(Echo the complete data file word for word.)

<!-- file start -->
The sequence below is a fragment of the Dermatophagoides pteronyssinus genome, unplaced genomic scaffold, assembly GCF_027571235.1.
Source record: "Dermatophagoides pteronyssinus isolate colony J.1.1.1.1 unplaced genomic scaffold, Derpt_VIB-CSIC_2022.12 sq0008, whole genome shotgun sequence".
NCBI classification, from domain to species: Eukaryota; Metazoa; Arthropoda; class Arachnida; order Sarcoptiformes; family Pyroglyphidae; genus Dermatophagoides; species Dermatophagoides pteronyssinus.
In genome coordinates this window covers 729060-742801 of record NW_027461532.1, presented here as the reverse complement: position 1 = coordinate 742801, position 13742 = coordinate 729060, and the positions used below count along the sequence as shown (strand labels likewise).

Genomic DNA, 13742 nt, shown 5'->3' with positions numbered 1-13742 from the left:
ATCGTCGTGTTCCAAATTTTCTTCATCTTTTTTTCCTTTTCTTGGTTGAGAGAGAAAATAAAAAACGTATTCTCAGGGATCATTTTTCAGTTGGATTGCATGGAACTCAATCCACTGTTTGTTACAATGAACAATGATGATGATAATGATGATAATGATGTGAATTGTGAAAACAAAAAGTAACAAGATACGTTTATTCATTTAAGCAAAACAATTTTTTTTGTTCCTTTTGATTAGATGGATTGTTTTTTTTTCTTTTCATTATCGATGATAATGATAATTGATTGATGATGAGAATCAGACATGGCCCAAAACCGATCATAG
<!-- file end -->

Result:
The sequence below is a fragment of the Dermatophagoides pteronyssinus genome, unplaced genomic scaffold, assembly GCF_027571235.1.
Source record: "Dermatophagoides pteronyssinus isolate colony J.1.1.1.1 unplaced genomic scaffold, Derpt_VIB-CSIC_2022.12 sq0008, whole genome shotgun sequence".
NCBI classification, from domain to species: Eukaryota; Metazoa; Arthropoda; class Arachnida; order Sarcoptiformes; family Pyroglyphidae; genus Dermatophagoides; species Dermatophagoides pteronyssinus.
In genome coordinates this window covers 729060-742801 of record NW_027461532.1, presented here as the reverse complement: position 1 = coordinate 742801, position 13742 = coordinate 729060, and the positions used below count along the sequence as shown (strand labels likewise).

Genomic DNA, 13742 nt, shown 5'->3' with positions numbered 1-13742 from the left:
ATCGTCGTGTTCCAAATTTTCTTCATCTTTTTTTCCTTTTCTTGGTTGAGAGAGAAAATAAAAAACGTATTCTCAGGGATCATTTTTCAGTTGGATTGCATGGAACTCAATCCACTGTTTGTTACAATGAACAATGATGATGATAATGATGATAATGATGTGAATTGTGAAAACAAAAAGTAACAAGATACGTTTATTCATTTAAGCAAAACAATTTTTTTTGTTCCTTTTGATTAGATGGATTGTTTTTTTTTCTTTTCATTATCGATGATAATGATAATTGATTGATGATGAGAATCAGACATGGCCCAAAACCGATCATAG